Other shops reopen from 11 May subject to strict adherence to social distancing guidelines
Schools will resume classes from 18 May, but no more than 10 children will be allowed in each classroom
Cafes and restaurants will start to open from 8 June
Netherlands: Hairdressers and nail bars back in business
The Netherlands imposed a far less strict lockdown than its northern neighbour. Prime Minister Mark Rutte has unveiled a five-phase plan for easing lockdown restrictions that kicks in from 11 May.
Libraries will open to visitors and hairdressers, nail bars, beauticians, masseuses and occupational therapists will be able to go back to work from 11 May. Primary schools will also partially reopen
Bars and restaurants will be able to open their outdoor spaces to customers from 1 June; secondary schools will also reopen
Public transport services will resume pre-lockdown schedules, provided travellers wear face-masks
Campsites and holiday parks can reopen from 1 July, as can theatres, restaurants and cinemas with up to 100 customers with social distancing
Larger events and contact sports may resume in September, along with sex clubs and saunas
Austria: Tourist attractions to reopen
Austria was one of the first countries to ease its lockdown. The health minister says the reopening of small shops in the middle of April hasn’t caused a spike in cases, with new infections increasing by just 0.2%. But he said May would be the “decisive month”.
Larger shops, shopping centres and hairdressers reopened in early May
Public parks, small shops, DIY stores and garden centres have been allowed to open since 14 April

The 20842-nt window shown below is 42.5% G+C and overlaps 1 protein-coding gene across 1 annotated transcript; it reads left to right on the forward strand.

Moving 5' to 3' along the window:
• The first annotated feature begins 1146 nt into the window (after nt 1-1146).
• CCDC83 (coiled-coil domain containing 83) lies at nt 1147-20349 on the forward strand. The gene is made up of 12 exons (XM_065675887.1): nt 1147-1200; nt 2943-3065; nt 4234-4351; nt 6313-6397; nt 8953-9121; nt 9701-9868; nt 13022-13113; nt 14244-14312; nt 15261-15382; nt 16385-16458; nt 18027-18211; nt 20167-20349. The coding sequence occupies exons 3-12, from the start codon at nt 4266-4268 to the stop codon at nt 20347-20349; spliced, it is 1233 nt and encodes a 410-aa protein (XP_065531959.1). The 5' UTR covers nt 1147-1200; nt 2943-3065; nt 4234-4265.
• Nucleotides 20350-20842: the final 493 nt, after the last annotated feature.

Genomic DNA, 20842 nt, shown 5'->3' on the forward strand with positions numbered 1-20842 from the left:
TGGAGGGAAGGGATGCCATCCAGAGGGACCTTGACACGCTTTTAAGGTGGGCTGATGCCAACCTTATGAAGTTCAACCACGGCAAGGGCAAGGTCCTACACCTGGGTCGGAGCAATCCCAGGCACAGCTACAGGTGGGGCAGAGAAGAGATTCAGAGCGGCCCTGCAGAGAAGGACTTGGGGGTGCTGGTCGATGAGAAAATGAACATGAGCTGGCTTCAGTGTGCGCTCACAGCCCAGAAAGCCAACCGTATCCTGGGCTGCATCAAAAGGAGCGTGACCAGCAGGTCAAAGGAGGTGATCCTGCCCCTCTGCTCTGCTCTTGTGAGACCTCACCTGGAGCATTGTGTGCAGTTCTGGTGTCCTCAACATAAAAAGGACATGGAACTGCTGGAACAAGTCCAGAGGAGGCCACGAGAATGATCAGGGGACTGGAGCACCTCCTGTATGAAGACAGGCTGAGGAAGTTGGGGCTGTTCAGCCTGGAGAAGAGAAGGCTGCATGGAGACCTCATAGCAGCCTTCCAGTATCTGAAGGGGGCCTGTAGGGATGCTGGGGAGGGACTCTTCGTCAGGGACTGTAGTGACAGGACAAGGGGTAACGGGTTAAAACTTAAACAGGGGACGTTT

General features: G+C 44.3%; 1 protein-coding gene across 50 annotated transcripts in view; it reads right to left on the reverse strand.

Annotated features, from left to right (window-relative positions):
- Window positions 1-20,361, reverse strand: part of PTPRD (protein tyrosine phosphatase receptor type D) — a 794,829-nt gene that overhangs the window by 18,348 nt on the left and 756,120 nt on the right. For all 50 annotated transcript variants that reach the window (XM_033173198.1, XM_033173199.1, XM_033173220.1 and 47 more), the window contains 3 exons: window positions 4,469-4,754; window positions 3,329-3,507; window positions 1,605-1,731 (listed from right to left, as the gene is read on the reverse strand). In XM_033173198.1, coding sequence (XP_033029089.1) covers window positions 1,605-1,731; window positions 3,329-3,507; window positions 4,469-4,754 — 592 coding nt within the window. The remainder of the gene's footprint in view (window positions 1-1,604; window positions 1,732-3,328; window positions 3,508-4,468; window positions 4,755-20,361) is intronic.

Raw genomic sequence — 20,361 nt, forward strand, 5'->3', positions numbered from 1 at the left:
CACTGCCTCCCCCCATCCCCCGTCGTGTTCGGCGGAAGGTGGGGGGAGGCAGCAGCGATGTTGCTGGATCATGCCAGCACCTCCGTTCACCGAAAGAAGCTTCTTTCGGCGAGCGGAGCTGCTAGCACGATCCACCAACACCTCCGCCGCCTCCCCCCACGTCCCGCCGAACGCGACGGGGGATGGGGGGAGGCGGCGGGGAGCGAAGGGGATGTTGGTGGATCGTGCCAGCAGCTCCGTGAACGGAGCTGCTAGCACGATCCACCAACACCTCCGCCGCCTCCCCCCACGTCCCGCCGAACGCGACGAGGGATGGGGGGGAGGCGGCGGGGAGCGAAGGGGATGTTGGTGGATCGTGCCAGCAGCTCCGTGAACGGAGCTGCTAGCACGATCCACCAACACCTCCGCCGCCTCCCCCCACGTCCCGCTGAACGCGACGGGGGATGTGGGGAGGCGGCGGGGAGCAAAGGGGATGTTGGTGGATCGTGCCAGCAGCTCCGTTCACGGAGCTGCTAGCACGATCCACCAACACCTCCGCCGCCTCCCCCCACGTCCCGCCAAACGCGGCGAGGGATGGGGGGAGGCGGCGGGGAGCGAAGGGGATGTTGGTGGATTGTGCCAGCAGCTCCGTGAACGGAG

Outdoor sport that can be socially distanced, such as tennis, golf and athletics is now allowed
Gatherings of up to 10 people have been allowed since the start of May
Restaurants and cafes will open from the mid-May, while hotels, zoos, swimming pools and tourist attractions will open from the end of the month
Pupils in their final year of school returned to classes at the beginning of May. Other years will start returning from the middle of the month
Denmark: Restrictions eased since mid-April
Denmark, one of the first European countries to announce a lockdown, started to roll back measures in mid-April and is moving ahead with the second phase of its road map.
Day care centres and primary schools returned on 14 April, although parents and visitors are not allowed on school premises and children arrive and leave school at different times. Childrenaged 12-16 will return from 18 May, as will exam students
Hairdressers, beauty and massage salons, optometrists, podiatrists and chiropractors reopened on 20 April
Professional sport is allowed behind closed doors, along with amateur sport under guidelines
Shopping centres, cafes and restaurants are due to reopen on 11 May with social distancing guidelines
Social gatherings are limited to 10 people
Borders remain shut
Phase 3 starts on 8 June and covers museums, cinemas, zoos, indoor sports and colleges
Phase 4 in early August will include gyms, swimming pools and nightclubs
Spain: Schools to remain shut until September
Spain outlined a four-stage plan on 4 May to start rolling back one of the strictest lockdowns in Europe, which saw children under 14 confined to their homes for six weeks. Restrictions will be eased in two week blocks until 10 June, subject to review if cases spike.
Schools will be partially reopened from 26 May. This will allow for revision classes and state exams but a full reopening is not expected until September
From 11 May, customers can order a beer in a terrace bar but bars and restaurants will not fully reopen until 10 June, adhering to strict social distancing guidelines and only at 50% capacity
Cinemas, theatres and exhibitions will be allowed to open from 26 May, but will only be allowed to operate at 30% capacity. Outdoor concerts of up to 400 people will be permitted if concert-goers remain at a safe distance from each other